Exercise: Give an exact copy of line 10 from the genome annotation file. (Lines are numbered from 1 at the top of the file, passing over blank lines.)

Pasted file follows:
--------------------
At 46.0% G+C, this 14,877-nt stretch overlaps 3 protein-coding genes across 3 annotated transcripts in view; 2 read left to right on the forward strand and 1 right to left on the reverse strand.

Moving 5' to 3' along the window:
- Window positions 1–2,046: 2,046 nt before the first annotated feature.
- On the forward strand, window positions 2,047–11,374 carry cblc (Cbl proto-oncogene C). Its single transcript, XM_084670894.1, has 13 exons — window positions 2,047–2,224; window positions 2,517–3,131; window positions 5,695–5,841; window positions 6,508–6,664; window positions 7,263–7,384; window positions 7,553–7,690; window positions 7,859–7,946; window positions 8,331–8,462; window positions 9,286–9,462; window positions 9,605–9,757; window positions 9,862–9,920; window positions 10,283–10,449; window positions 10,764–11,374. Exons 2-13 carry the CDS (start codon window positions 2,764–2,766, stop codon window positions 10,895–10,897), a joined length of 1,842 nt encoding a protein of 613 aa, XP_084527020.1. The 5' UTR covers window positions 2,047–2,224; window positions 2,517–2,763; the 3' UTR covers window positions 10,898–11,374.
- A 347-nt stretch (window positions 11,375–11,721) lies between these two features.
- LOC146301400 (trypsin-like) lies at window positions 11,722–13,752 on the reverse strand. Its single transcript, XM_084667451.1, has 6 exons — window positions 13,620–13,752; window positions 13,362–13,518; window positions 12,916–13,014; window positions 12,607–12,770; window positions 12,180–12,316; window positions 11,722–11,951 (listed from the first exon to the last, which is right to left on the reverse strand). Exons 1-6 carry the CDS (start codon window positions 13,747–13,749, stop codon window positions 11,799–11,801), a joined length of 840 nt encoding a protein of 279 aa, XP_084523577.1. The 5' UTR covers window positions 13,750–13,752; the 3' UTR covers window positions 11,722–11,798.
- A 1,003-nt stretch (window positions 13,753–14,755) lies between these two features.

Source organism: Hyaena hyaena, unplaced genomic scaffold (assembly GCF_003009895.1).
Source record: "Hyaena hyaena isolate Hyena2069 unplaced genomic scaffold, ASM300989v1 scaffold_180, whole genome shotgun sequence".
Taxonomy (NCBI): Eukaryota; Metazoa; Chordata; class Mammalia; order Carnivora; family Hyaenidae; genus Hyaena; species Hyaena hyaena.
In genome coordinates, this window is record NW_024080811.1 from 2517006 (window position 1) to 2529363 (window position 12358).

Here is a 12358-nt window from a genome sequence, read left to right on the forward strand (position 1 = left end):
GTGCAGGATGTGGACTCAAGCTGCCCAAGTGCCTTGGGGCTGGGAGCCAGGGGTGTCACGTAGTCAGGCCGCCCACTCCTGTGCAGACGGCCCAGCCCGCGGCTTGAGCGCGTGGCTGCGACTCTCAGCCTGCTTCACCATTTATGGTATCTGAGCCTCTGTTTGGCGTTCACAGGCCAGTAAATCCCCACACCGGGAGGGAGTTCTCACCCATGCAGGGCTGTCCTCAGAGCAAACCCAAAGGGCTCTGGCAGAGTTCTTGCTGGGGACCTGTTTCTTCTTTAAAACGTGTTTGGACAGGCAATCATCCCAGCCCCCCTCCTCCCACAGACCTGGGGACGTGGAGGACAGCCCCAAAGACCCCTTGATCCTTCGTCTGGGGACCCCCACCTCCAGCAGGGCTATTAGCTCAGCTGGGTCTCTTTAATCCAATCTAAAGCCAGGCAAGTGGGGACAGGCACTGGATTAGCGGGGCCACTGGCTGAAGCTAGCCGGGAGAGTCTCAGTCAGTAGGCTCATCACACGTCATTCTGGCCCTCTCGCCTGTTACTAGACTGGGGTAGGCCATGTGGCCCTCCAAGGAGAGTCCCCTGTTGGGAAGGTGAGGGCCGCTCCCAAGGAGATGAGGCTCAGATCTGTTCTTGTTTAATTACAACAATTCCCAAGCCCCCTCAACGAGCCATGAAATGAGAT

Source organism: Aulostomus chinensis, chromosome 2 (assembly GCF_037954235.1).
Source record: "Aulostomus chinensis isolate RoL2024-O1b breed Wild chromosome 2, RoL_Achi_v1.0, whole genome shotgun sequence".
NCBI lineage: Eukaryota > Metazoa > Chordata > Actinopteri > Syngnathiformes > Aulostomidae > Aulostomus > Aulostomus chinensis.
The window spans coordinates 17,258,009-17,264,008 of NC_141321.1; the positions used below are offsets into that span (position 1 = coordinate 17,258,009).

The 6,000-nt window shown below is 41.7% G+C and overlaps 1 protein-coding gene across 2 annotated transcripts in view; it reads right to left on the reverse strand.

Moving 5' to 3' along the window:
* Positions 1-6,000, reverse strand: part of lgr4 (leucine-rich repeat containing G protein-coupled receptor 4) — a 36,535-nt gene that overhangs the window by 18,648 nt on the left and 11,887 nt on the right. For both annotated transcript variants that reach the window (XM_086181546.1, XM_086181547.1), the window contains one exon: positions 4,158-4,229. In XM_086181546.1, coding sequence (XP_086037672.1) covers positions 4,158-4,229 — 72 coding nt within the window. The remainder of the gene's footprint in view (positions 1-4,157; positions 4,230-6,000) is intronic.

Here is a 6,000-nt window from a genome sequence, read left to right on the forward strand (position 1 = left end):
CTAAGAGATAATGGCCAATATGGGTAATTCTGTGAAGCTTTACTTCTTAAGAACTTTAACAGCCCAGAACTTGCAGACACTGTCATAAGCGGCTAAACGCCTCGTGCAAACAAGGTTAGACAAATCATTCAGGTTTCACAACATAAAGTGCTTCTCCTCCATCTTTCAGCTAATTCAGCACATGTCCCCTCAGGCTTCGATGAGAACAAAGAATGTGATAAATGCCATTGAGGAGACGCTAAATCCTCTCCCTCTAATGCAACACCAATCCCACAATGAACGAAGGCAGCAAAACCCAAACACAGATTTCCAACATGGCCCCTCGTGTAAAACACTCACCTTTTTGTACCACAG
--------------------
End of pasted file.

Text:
Taxonomy (NCBI): Eukaryota; Metazoa; Chordata; class Mammalia; order Carnivora; family Hyaenidae; genus Hyaena; species Hyaena hyaena.